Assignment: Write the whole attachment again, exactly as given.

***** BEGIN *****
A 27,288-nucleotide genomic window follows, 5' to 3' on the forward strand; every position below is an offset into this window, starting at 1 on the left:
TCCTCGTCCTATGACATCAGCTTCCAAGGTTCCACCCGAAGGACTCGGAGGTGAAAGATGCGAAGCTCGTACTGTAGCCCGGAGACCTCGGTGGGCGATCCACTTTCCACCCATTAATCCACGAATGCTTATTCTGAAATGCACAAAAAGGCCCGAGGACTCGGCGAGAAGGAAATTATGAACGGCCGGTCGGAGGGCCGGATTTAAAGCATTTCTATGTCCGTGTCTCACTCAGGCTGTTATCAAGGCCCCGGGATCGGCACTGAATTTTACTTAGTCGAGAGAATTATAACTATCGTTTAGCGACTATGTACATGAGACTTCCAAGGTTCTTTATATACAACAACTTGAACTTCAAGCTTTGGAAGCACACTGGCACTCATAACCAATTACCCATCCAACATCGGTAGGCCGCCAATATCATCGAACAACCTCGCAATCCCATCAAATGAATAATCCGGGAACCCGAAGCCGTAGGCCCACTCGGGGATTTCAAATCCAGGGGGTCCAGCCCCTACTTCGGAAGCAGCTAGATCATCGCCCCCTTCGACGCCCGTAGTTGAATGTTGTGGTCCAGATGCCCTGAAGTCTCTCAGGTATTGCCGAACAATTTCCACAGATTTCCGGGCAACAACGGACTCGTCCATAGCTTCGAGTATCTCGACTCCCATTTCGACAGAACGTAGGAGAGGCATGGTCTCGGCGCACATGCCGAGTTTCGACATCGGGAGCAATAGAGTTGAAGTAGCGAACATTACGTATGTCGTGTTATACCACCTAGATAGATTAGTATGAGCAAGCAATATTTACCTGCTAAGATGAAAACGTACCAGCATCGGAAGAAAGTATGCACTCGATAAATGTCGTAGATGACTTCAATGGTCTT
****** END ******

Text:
A 27,288-nucleotide genomic window follows, 5' to 3' on the forward strand; every position below is an offset into this window, starting at 1 on the left:
TCCTCGTCCTATGACATCAGCTTCCAAGGTTCCACCCGAAGGACTCGGAGGTGAAAGATGCGAAGCTCGTACTGTAGCCCGGAGACCTCGGTGGGCGATCCACTTTCCACCCATTAATCCACGAATGCTTATTCTGAAATGCACAAAAAGGCCCGAGGACTCGGCGAGAAGGAAATTATGAACGGCCGGTCGGAGGGCCGGATTTAAAGCATTTCTATGTCCGTGTCTCACTCAGGCTGTTATCAAGGCCCCGGGATCGGCACTGAATTTTACTTAGTCGAGAGAATTATAACTATCGTTTAGCGACTATGTACATGAGACTTCCAAGGTTCTTTATATACAACAACTTGAACTTCAAGCTTTGGAAGCACACTGGCACTCATAACCAATTACCCATCCAACATCGGTAGGCCGCCAATATCATCGAACAACCTCGCAATCCCATCAAATGAATAATCCGGGAACCCGAAGCCGTAGGCCCACTCGGGGATTTCAAATCCAGGGGGTCCAGCCCCTACTTCGGAAGCAGCTAGATCATCGCCCCCTTCGACGCCCGTAGTTGAATGTTGTGGTCCAGATGCCCTGAAGTCTCTCAGGTATTGCCGAACAATTTCCACAGATTTCCGGGCAACAACGGACTCGTCCATAGCTTCGAGTATCTCGACTCCCATTTCGACAGAACGTAGGAGAGGCATGGTCTCGGCGCACATGCCGAGTTTCGACATCGGGAGCAATAGAGTTGAAGTAGCGAACATTACGTATGTCGTGTTATACCACCTAGATAGATTAGTATGAGCAAGCAATATTTACCTGCTAAGATGAAAACGTACCAGCATCGGAAGAAAGTATGCACTCGATAAATGTCGTAGATGACTTCAATGGTCTT